The Artist-in-Residence Is Yen Tzu Chang

Yen Tzu Chang (TW) is the recipient of the residency STEAM imaging jointly hosted by the Fraunhofer Institute for Medical Image Computing (MEVIS) and Ars Electronica. The Taiwanese media artist will thus have a unique opportunity to work closely together with the Institute’s research staff.

Yen Tzu Chang
Credit: Florian Voggeneder

Yen Tzu Chang has also agreed together with the scientists to lead workshops for pupils in the 7th to 9th grades in Bremen and Linz in cooperation with the International Fraunhofer Talent School Bremen beginning on March 28, 2017. Following her residency, the outcome of this encounter of art and science in the field of medical imaging will be featured at the Ars Electronica Festival in Linz September 7-11, 2017. Read more in this interview with the artist whose previous works have included experimental sound performances and who specializes in creating customized electronic instruments.

Right at the beginning of this interview: What’s your personal perspective on science as an artist?

Yen Tzu Chang: Science is an approach to systematically analyze and organize knowledge, in the other word, it is one of way and view to discover and think about the world. According to the different research fields, science is divided into several categories such as computer science, medical science, astronomy, Mathematics and so on.

As an artist, my art approach is strongly connected to science. Because art not only is a way to express personal aesthetic, but also can bring out critical thought, explore the issue, and use science as tool in different proposals. For instance, I have developed my own musical pattern/program on Pure Data, which then connected to a controller as an instrument. During the building process, I kept working on the improvement of the algorithms, selecting suitable materials, and the interface design of the instrument using the scientific method.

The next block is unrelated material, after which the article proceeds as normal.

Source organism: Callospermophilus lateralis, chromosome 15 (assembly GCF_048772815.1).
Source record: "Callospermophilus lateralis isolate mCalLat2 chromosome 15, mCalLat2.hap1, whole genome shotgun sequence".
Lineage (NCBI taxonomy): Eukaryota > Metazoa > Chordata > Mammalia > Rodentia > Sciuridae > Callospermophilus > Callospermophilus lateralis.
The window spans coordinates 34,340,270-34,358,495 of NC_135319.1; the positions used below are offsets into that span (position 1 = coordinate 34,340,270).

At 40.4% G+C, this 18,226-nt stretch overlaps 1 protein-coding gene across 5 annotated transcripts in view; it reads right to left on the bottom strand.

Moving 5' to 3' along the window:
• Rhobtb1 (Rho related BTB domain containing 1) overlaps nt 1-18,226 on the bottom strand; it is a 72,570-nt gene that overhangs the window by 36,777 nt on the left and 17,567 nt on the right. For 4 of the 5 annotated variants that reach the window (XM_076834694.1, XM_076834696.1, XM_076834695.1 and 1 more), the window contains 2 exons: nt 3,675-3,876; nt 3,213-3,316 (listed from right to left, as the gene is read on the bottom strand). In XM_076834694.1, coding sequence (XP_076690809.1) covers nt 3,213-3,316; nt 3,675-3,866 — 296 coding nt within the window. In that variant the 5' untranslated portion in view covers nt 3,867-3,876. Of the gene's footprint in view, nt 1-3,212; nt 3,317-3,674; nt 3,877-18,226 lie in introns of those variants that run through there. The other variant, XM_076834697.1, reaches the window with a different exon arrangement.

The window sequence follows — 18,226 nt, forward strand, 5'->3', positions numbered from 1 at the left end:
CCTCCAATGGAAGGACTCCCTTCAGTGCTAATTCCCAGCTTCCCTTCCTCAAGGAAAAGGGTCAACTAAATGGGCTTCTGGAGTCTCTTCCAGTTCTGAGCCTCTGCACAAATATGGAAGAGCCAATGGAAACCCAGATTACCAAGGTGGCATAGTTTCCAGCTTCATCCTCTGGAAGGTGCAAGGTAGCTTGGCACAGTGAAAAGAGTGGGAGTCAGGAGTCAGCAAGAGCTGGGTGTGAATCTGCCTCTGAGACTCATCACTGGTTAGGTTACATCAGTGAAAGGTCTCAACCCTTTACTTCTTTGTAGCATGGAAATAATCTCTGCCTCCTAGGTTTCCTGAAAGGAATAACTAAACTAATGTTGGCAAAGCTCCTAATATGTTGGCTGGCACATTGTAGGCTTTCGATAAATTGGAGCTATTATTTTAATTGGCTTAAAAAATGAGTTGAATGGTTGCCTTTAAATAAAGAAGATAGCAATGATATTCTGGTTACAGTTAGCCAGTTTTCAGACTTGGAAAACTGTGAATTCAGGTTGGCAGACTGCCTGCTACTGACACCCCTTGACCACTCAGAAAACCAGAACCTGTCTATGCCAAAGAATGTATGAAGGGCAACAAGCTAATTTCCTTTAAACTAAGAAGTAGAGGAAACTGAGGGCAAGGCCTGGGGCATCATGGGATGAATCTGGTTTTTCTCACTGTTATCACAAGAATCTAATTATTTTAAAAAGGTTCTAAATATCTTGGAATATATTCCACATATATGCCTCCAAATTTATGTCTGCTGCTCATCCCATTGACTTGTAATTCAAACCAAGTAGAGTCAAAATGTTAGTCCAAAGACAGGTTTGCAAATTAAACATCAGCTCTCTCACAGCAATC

Retro Product-Vacuum Cleaner Instrument

Retro Product-Vacuum Cleaner Instrument, Credit: Victoria and Albert Museum, London

Therefore, art and science become a cycle system in my artwork, and they are mutually beneficial. In the early stage of developing a project, I use the scientific method to sort up the ideas. When I build an artwork, I use results of science such as programs and CNC machine and so on. Meanwhile, I might have some feedback already. After an artwork is built, it can bring out even more feedback. The cycle of art and science is generated during this kind of process.

In the media art history, we also can see the cycle from Experiments in Art and Technology (E.A.T.), was launched by the engineers Billy Klüver and Fred Waldhauer and the artists Robert Rauschenberg and Robert Whitman in the 1960s. E.A.T. was the avant-garde of interdisciplinary cooperation. With their proactive thinking of combinations of art and technologies, they deeply influenced both sides of artists and engineers. The artists began to understand and learn cutting-edge technologies, while the engineers did not just provide materials and consulting, but also began to think differently. Since then more and more programs, circuits, and technology materials are built for art application purposely. Moreover, many art institutions began to present different interdisciplinary artworks and cooperate with different fields of institutions to explore more possibilities positively.

“I think that science and art continuously affect each other. It is getting more and more interesting and I am looking forward what is next in the future.”

With your project “Whose scalpel” you want to present the relationship between surgeons and medical machines. Please tell us more about this relationship and your performance!